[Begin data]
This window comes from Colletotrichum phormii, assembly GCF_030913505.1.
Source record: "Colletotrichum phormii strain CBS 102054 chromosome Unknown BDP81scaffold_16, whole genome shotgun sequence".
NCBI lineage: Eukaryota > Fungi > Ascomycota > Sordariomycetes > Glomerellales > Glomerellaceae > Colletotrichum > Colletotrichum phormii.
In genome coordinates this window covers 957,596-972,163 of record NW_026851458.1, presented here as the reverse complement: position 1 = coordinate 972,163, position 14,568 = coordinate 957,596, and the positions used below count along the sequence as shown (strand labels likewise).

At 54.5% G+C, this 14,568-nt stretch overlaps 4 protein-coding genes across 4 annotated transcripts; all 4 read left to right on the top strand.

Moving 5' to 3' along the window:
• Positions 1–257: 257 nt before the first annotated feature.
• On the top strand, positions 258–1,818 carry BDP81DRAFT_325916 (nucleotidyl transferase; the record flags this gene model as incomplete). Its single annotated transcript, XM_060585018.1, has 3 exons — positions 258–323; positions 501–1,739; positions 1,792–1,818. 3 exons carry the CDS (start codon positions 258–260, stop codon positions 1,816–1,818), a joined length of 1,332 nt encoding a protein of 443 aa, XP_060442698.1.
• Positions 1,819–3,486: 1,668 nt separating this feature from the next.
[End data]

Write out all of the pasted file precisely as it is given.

This window comes from Colletotrichum phormii, assembly GCF_030913505.1.
Source record: "Colletotrichum phormii strain CBS 102054 chromosome Unknown BDP81scaffold_16, whole genome shotgun sequence".
NCBI lineage: Eukaryota > Fungi > Ascomycota > Sordariomycetes > Glomerellales > Glomerellaceae > Colletotrichum > Colletotrichum phormii.
In genome coordinates this window covers 957,596-972,163 of record NW_026851458.1, presented here as the reverse complement: position 1 = coordinate 972,163, position 14,568 = coordinate 957,596, and the positions used below count along the sequence as shown (strand labels likewise).

At 54.5% G+C, this 14,568-nt stretch overlaps 4 protein-coding genes across 4 annotated transcripts; all 4 read left to right on the top strand.

Moving 5' to 3' along the window:
• Positions 1–257: 257 nt before the first annotated feature.
• On the top strand, positions 258–1,818 carry BDP81DRAFT_325916 (nucleotidyl transferase; the record flags this gene model as incomplete). Its single annotated transcript, XM_060585018.1, has 3 exons — positions 258–323; positions 501–1,739; positions 1,792–1,818. 3 exons carry the CDS (start codon positions 258–260, stop codon positions 1,816–1,818), a joined length of 1,332 nt encoding a protein of 443 aa, XP_060442698.1.
• Positions 1,819–3,486: 1,668 nt separating this feature from the next.